Bikes had to be back at 19.00, we missed the ferry turn off so took the highway home. Got back at 18.30, just in time for sunset. Both had a shower as we looked like a pair of Indians, brown face and dirty feet. Had tea – chilly squid, squid pokara and prawn rice- splendid . We were joined by a grasshopper which landed on Lloydys leg and a mouse / rat which ran across my foot – I actually hit it with my hand ooooossee.
22.00 Few beers on the balcony with a Russian lad called David, this guy was a legend, a nine year old brake dancer / beat boxer. Had a jam with him before retiring to my pit.
Lloydy’s got a few bites and the biggest t-shirt tan ever, gaz has a nappy rash on his hands.
Breakfast at Camilson’s and rented the bikes for our last day in Goa. We headed for ‘Old Goa’ where a flea market was taking place. Again we both felt like we were the only westerners around, until we found one other bartering with a local. We visited Basilica of Bom Jesus (St Francis of Xavier’s tomb is here) and the church of St Francis of Assisi. The churches were built by the Portuguese in the 14th century and are the last modern day remains of the former old Goa, but still spectacular in form and a world heritage place of interest.
The feast day of St Francis is 03/12, we were quite lucky to miss this as we would have been contending for parking spaces with 256,000 pilgrims. The basilica was still very busy because of the late feast day and the fact it was Sunday (the Christian Sabbath day). Pilgrims looked at us like they had never seen a white brother before, this seemed intimidating at first but we soon got use to it and enjoyed what seemed to be our five minutes of fame.
We took a look at the trust worthy compass and saddled up, however we were both looked like we had been w***ed in Folsom prison and my monkey bone was aching. Next stop was Baga beach via Calangute, we soon realised why there were an abundance of westerners around, and they all seemed to be gathered here resembling a scene from Butlins. The whole place had a sleazy Saturday night feel to it and it seemed much more like Benidorm than India. We stopped here for a Goan curry but soon hit the road and drove back along the coast, visiting Vasco De Gama and other quaint coastal villages.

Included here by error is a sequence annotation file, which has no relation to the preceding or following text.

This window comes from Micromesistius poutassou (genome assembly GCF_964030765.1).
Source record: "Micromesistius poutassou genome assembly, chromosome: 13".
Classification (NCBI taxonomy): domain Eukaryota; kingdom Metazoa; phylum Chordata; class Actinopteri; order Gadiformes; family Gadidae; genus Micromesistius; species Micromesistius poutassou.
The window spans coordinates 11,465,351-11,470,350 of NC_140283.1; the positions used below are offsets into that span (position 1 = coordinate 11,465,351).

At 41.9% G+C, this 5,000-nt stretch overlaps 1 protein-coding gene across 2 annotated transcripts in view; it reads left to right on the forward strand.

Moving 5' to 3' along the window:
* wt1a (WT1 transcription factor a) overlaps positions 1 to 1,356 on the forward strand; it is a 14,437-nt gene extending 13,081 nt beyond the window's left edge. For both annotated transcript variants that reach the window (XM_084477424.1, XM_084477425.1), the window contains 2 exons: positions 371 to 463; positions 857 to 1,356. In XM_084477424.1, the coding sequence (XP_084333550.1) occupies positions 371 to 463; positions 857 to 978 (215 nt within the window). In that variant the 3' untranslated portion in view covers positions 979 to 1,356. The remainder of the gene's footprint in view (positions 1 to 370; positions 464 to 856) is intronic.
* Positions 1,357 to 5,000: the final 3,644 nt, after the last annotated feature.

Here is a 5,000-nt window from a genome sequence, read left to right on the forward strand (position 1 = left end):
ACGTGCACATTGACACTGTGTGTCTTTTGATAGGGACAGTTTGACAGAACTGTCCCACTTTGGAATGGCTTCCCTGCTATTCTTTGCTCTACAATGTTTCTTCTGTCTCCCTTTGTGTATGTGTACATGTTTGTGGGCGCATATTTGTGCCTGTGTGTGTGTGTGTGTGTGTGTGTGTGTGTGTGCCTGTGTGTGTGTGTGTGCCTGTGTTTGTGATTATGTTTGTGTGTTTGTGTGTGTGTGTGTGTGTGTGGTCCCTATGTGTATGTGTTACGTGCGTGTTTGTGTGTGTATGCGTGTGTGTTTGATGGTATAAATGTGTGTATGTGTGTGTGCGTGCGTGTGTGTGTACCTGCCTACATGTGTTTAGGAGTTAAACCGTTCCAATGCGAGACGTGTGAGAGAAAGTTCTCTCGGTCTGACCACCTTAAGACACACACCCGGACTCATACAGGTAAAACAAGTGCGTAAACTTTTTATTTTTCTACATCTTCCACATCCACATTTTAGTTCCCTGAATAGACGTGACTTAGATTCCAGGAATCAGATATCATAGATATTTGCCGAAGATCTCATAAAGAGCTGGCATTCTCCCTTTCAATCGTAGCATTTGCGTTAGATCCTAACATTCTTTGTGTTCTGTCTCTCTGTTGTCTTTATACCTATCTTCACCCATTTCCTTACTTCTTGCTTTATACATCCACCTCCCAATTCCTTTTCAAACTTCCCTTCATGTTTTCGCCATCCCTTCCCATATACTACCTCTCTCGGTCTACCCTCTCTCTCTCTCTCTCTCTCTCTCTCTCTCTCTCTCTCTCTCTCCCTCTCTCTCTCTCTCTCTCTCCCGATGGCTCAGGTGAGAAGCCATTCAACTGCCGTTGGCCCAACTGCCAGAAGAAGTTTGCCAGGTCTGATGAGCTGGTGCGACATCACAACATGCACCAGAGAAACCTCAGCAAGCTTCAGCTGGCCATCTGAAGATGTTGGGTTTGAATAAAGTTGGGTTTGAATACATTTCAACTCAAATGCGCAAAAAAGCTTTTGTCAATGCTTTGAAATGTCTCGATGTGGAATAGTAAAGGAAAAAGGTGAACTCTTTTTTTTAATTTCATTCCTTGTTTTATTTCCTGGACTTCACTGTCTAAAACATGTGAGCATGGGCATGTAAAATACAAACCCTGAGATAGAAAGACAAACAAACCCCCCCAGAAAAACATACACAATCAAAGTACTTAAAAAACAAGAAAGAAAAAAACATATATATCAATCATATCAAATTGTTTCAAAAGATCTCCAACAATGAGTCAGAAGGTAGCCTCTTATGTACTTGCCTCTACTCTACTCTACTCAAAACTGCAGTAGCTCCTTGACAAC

The back roads were much quieter than the highway and we loved flying through the palm lined streets on our bikes, beeping cyclists and random cows on the road.
Both showered and changed we decided to have a lazy last night in Camilson. Seafood sizzler was quality. This delicacy consisted of seafood stuffed in peppers and lettuce skin on a sizzling wooden slate which spat and sizzled at us, another amazing dish though, the food here really is excellent.
Bikes now handed in, all we had to do is book onward journey, make our next reservation in Gokarn, and enjoy our last night in Goa, all in all a good experience.
Woke up and had our first swim in the Arabian Sea. Visibility wasn’t the best but if was nice warm refreshing water. Dried off eating poached eggs for breakfast. The eggs have a much yellower yolk here than the ones you buy from the supermarkets back home (even the free ranges ones). Said our goodbyes to Raymond (owner) and David (Russian kid) and took the Camilson taxi to the train station. 3.30 train from Benaulim to Gorkarn – comfortably journey which took about two hours. We had seats but others had to stand. Chai Whallahs performed shuttle runs up and down our carriage every 5 minutes. Getting off the train is always a struggle with our supersized rucksacks but we managed to exit just before the train started to move again. Jumped on an overcrowded shuttle bus to Gorkarna centre, I would have taken a picture but we really were like sardines and movement was limited to the odd moan. 20 minutes later and we had reached the centre where we took a tuk tuk to Gorkana International, with Sitar Jim (a stiff Belgian monotone guy) in hot a pursuit. Fortunately he didn’t check in.
Had a walk around the small holy town and ate in a rooftop restaurant before retiring to our seedy restaurant bar dominated by whiskey drinking Indian men.